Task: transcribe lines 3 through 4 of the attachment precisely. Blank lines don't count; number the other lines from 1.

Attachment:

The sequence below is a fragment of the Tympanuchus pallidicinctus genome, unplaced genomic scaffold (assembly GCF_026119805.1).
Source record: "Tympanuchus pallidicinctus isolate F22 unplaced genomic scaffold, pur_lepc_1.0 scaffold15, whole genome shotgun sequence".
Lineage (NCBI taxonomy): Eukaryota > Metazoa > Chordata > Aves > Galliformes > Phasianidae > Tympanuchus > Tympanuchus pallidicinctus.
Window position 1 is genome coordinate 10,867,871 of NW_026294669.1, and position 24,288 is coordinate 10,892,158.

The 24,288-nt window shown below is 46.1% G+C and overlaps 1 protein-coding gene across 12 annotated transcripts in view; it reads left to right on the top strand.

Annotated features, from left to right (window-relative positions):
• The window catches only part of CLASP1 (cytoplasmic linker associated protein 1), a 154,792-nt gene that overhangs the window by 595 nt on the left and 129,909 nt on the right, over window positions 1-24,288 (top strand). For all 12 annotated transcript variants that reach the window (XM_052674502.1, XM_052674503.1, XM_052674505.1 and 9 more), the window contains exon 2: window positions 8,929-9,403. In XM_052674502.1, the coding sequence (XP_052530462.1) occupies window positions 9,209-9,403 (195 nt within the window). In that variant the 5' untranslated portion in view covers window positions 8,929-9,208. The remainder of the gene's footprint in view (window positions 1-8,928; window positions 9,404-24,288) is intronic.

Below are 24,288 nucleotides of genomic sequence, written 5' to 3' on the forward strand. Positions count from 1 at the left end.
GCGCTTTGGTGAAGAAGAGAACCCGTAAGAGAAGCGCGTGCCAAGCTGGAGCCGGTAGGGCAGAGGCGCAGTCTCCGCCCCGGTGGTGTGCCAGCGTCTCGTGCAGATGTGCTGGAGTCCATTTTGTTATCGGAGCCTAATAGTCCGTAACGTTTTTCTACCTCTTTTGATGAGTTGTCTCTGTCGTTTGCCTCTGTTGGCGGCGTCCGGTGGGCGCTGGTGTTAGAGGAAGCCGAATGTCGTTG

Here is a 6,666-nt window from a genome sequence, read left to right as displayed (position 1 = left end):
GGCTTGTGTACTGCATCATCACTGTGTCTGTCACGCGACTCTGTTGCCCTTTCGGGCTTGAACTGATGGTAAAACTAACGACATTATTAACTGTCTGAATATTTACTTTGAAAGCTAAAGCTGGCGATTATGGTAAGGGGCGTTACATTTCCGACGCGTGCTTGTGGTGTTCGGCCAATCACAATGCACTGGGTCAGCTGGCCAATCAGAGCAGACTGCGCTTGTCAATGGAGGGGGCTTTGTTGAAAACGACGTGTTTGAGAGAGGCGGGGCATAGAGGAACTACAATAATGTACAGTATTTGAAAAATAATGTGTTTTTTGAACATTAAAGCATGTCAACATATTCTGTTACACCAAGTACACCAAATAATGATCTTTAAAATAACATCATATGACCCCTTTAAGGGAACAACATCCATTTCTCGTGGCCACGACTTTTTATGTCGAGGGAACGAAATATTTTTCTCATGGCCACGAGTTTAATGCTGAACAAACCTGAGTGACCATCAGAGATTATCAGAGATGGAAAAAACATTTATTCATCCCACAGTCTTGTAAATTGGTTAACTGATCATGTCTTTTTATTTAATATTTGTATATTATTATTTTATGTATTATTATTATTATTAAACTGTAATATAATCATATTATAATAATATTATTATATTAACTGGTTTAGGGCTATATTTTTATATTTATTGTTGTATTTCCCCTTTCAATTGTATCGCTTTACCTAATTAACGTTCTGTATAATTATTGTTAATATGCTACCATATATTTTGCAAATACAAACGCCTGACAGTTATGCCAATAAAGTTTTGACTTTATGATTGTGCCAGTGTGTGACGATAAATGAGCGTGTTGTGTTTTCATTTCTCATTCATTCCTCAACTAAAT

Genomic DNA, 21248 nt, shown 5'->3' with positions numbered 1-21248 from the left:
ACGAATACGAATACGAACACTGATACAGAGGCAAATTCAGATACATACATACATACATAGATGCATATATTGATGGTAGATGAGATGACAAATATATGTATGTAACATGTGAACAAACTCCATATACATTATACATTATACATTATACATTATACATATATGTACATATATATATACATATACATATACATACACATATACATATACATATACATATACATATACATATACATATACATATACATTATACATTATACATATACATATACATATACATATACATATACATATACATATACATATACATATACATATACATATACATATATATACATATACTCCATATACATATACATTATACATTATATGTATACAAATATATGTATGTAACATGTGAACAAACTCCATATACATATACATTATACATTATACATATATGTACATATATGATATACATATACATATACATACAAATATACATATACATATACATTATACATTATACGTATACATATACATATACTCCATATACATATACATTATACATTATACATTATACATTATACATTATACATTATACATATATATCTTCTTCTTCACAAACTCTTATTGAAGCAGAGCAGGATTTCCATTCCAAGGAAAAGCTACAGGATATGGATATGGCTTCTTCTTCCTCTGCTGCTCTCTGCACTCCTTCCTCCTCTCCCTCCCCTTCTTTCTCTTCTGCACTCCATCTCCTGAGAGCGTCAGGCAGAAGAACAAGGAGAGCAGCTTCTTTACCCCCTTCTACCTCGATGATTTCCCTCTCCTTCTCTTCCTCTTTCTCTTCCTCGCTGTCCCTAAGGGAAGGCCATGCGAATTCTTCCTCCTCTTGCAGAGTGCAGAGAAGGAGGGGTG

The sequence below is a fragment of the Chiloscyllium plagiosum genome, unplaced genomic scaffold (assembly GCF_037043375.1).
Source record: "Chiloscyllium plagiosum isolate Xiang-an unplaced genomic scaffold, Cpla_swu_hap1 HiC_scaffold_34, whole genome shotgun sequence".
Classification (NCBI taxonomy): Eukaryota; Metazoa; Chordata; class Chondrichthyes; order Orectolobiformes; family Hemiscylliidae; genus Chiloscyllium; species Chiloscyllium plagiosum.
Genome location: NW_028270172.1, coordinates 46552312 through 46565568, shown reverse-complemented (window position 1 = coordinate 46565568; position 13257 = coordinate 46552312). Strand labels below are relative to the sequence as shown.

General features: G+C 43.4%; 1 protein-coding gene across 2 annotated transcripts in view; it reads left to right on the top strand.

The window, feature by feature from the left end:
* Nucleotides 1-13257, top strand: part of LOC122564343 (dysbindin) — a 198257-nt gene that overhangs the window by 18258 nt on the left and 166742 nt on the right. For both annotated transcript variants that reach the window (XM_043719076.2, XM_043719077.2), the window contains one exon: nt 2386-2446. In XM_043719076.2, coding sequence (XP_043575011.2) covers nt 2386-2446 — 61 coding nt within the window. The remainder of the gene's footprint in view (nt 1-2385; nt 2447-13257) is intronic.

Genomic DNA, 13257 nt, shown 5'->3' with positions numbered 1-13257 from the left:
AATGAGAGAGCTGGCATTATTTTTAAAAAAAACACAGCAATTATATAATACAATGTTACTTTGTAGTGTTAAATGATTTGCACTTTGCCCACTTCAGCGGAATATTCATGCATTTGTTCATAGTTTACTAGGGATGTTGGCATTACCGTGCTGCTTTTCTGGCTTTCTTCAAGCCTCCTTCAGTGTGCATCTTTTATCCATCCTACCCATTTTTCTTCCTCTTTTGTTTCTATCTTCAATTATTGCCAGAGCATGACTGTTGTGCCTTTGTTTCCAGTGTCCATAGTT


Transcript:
Lineage (NCBI taxonomy): Eukaryota > Metazoa > Chordata > Aves > Galliformes > Phasianidae > Tympanuchus > Tympanuchus pallidicinctus.
Window position 1 is genome coordinate 10,867,871 of NW_026294669.1, and position 24,288 is coordinate 10,892,158.